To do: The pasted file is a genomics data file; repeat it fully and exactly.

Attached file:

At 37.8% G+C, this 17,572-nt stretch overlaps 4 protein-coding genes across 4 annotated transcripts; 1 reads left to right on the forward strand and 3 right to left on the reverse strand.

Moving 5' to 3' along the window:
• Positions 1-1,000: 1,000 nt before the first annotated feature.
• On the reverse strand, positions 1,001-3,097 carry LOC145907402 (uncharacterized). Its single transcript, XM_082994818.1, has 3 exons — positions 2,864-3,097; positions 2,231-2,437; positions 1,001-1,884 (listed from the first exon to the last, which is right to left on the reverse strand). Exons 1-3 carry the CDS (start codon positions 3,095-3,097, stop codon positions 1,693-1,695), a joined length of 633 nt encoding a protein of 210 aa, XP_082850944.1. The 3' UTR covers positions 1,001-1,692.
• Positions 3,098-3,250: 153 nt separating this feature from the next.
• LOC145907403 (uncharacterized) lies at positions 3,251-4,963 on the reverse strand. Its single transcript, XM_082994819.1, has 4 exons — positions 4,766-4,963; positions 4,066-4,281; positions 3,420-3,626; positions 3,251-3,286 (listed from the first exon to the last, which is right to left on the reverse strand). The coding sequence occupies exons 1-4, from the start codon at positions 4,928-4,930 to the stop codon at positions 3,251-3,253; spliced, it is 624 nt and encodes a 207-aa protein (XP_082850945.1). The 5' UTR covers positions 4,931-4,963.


At 37.8% G+C, this 17,572-nt stretch overlaps 4 protein-coding genes across 4 annotated transcripts; 1 reads left to right on the forward strand and 3 right to left on the reverse strand.

Moving 5' to 3' along the window:
• Positions 1-1,000: 1,000 nt before the first annotated feature.
• On the reverse strand, positions 1,001-3,097 carry LOC145907402 (uncharacterized). Its single transcript, XM_082994818.1, has 3 exons — positions 2,864-3,097; positions 2,231-2,437; positions 1,001-1,884 (listed from the first exon to the last, which is right to left on the reverse strand). Exons 1-3 carry the CDS (start codon positions 3,095-3,097, stop codon positions 1,693-1,695), a joined length of 633 nt encoding a protein of 210 aa, XP_082850944.1. The 3' UTR covers positions 1,001-1,692.
• Positions 3,098-3,250: 153 nt separating this feature from the next.
• LOC145907403 (uncharacterized) lies at positions 3,251-4,963 on the reverse strand. Its single transcript, XM_082994819.1, has 4 exons — positions 4,766-4,963; positions 4,066-4,281; positions 3,420-3,626; positions 3,251-3,286 (listed from the first exon to the last, which is right to left on the reverse strand). The coding sequence occupies exons 1-4, from the start codon at positions 4,928-4,930 to the stop codon at positions 3,251-3,253; spliced, it is 624 nt and encodes a 207-aa protein (XP_082850945.1). The 5' UTR covers positions 4,931-4,963.